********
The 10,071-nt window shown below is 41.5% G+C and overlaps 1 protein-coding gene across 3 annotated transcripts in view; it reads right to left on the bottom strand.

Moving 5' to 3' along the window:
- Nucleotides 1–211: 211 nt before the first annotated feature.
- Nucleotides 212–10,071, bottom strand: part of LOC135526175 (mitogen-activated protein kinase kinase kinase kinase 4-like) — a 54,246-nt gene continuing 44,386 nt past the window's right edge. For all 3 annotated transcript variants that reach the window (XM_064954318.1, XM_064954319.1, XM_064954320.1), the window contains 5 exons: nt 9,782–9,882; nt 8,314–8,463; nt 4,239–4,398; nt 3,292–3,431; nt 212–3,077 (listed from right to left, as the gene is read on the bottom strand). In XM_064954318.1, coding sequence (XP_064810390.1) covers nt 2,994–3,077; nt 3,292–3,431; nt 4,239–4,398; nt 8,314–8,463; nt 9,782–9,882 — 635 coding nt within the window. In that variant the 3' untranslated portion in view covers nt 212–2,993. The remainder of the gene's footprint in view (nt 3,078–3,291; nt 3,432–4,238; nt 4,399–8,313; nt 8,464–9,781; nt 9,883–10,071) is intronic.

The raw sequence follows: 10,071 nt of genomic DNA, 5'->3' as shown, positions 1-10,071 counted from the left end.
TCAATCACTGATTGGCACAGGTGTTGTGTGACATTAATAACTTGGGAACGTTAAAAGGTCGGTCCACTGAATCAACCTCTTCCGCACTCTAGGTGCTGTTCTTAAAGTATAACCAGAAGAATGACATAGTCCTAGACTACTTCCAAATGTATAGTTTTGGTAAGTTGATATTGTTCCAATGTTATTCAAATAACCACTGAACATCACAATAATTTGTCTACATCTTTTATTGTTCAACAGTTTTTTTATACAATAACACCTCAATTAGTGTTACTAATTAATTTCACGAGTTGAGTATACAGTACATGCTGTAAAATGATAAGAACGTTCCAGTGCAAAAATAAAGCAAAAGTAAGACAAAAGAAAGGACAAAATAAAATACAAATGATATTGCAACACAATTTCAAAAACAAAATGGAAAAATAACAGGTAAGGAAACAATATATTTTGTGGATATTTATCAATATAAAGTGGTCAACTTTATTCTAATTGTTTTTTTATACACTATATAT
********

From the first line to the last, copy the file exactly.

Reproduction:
The 10,071-nt window shown below is 41.5% G+C and overlaps 1 protein-coding gene across 3 annotated transcripts in view; it reads right to left on the bottom strand.

Moving 5' to 3' along the window:
- Nucleotides 1–211: 211 nt before the first annotated feature.
- Nucleotides 212–10,071, bottom strand: part of LOC135526175 (mitogen-activated protein kinase kinase kinase kinase 4-like) — a 54,246-nt gene continuing 44,386 nt past the window's right edge. For all 3 annotated transcript variants that reach the window (XM_064954318.1, XM_064954319.1, XM_064954320.1), the window contains 5 exons: nt 9,782–9,882; nt 8,314–8,463; nt 4,239–4,398; nt 3,292–3,431; nt 212–3,077 (listed from right to left, as the gene is read on the bottom strand). In XM_064954318.1, coding sequence (XP_064810390.1) covers nt 2,994–3,077; nt 3,292–3,431; nt 4,239–4,398; nt 8,314–8,463; nt 9,782–9,882 — 635 coding nt within the window. In that variant the 3' untranslated portion in view covers nt 212–2,993. The remainder of the gene's footprint in view (nt 3,078–3,291; nt 3,432–4,238; nt 4,399–8,313; nt 8,464–9,781; nt 9,883–10,071) is intronic.

The raw sequence follows: 10,071 nt of genomic DNA, 5'->3' as shown, positions 1-10,071 counted from the left end.
TCAATCACTGATTGGCACAGGTGTTGTGTGACATTAATAACTTGGGAACGTTAAAAGGTCGGTCCACTGAATCAACCTCTTCCGCACTCTAGGTGCTGTTCTTAAAGTATAACCAGAAGAATGACATAGTCCTAGACTACTTCCAAATGTATAGTTTTGGTAAGTTGATATTGTTCCAATGTTATTCAAATAACCACTGAACATCACAATAATTTGTCTACATCTTTTATTGTTCAACAGTTTTTTTATACAATAACACCTCAATTAGTGTTACTAATTAATTTCACGAGTTGAGTATACAGTACATGCTGTAAAATGATAAGAACGTTCCAGTGCAAAAATAAAGCAAAAGTAAGACAAAAGAAAGGACAAAATAAAATACAAATGATATTGCAACACAATTTCAAAAACAAAATGGAAAAATAACAGGTAAGGAAACAATATATTTTGTGGATATTTATCAATATAAAGTGGTCAACTTTATTCTAATTGTTTTTTTATACACTATATAT